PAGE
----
Conventional sewage treatment plants use several different bacteria to break-down the waste and the ammonium and phosphates that are produced thereafter. Each of these bacteria needs different environments that must be created artificially. However, Gijs Kuenen at Delft University of Technology in the
Netherlands has created a new process of cleaning sewage water that uses a recently discovered microorganism called anammox bacteria. It cuts out many of the bacteria normally needed, while producing methane as a byproduct, saving and giving energy at the same time.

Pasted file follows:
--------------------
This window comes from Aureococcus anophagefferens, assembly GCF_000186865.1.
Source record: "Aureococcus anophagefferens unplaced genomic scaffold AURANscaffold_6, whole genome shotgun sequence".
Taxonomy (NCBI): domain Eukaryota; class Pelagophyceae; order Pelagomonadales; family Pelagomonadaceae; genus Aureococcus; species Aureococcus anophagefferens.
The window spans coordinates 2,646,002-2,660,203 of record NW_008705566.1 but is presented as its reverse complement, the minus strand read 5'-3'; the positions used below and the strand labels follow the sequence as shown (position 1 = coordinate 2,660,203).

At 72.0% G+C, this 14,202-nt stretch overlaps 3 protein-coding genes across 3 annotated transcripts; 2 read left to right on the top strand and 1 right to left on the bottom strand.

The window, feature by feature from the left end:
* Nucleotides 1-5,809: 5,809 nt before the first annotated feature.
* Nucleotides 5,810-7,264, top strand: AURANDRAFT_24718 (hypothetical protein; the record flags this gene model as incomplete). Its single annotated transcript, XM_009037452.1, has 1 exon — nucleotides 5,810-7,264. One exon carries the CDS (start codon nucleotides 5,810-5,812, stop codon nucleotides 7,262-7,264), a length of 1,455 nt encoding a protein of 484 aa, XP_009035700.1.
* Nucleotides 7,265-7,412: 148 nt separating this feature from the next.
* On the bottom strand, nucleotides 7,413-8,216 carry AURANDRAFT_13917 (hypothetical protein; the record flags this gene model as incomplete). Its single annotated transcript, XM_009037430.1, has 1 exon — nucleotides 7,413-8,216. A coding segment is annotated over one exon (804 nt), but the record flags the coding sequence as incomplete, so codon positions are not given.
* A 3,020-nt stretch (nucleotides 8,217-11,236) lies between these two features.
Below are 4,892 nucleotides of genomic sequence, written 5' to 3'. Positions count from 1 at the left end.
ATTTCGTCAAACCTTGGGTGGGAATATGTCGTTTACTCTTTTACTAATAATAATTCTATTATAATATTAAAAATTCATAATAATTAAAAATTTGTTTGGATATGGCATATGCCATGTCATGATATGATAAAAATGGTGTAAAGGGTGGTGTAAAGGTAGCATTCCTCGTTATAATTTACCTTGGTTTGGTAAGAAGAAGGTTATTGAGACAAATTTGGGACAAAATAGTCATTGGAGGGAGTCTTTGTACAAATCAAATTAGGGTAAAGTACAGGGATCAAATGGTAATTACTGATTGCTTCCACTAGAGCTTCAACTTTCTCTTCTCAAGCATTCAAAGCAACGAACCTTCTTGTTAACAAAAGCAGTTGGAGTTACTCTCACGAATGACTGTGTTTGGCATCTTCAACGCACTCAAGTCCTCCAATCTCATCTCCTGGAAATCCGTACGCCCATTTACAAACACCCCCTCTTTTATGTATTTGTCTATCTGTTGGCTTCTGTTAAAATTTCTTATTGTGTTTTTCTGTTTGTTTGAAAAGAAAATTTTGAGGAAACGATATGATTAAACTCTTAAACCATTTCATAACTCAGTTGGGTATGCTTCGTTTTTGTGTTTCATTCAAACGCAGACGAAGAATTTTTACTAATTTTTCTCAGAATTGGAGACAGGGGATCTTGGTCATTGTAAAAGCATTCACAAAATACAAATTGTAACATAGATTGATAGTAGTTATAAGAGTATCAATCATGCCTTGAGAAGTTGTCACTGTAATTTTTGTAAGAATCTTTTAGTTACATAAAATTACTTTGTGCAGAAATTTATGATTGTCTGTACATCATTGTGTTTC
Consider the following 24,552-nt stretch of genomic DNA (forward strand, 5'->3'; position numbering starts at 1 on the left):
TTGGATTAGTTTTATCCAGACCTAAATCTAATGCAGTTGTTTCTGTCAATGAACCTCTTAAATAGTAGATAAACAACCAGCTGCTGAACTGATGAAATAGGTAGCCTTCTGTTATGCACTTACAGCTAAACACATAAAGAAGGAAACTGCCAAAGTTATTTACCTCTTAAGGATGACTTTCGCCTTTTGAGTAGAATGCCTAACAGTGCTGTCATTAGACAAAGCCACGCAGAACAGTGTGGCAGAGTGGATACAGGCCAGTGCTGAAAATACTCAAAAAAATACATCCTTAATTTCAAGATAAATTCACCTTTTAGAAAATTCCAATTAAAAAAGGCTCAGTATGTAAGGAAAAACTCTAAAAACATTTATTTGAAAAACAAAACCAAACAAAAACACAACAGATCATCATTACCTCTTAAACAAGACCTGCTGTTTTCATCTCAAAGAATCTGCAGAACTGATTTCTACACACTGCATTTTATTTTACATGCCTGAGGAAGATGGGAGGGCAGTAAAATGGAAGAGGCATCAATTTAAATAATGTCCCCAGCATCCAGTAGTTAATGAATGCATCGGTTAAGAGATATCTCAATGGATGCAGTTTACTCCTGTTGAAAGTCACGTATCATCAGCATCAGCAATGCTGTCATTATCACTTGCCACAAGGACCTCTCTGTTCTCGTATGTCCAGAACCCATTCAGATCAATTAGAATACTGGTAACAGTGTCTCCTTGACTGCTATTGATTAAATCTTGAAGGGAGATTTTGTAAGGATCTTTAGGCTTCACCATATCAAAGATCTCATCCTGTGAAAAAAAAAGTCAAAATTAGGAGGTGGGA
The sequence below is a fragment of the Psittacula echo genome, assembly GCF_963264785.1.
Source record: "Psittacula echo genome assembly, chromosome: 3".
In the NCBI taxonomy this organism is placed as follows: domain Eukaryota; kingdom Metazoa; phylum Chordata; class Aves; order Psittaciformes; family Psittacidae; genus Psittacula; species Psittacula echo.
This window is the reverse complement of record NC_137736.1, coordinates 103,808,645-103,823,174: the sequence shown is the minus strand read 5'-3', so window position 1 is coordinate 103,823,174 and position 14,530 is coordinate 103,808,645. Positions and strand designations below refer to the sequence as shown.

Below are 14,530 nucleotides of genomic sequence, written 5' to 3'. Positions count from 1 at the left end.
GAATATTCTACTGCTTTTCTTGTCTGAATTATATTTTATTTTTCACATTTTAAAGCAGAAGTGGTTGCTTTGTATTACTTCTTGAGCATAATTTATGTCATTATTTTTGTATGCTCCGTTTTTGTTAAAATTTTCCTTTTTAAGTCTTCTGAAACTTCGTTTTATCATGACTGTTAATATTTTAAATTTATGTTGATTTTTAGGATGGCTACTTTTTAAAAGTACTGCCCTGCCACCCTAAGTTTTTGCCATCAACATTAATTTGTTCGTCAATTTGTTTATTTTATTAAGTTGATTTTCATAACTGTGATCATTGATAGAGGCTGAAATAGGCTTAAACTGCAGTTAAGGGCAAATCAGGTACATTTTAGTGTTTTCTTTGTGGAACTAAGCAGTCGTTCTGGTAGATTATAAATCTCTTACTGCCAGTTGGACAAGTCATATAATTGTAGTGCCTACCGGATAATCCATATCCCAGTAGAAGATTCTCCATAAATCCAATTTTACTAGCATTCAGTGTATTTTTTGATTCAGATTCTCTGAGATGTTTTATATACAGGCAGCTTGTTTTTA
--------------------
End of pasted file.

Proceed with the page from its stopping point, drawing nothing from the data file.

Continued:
One by-product of this [new] process is methane, which Kuenen proposes to harvest and use as fuel. The team calculates that, far from consuming energy, the process could generate 24 watt-hours per person per day. "This is about trying to make waste water treatment plants completely sustainable, in the sense that they could even produce energy, which is not the case in present treatment facilities," says Kuenen.
(image credit: Jonathan Hordle)
From the Upcoming ueue, submitted by .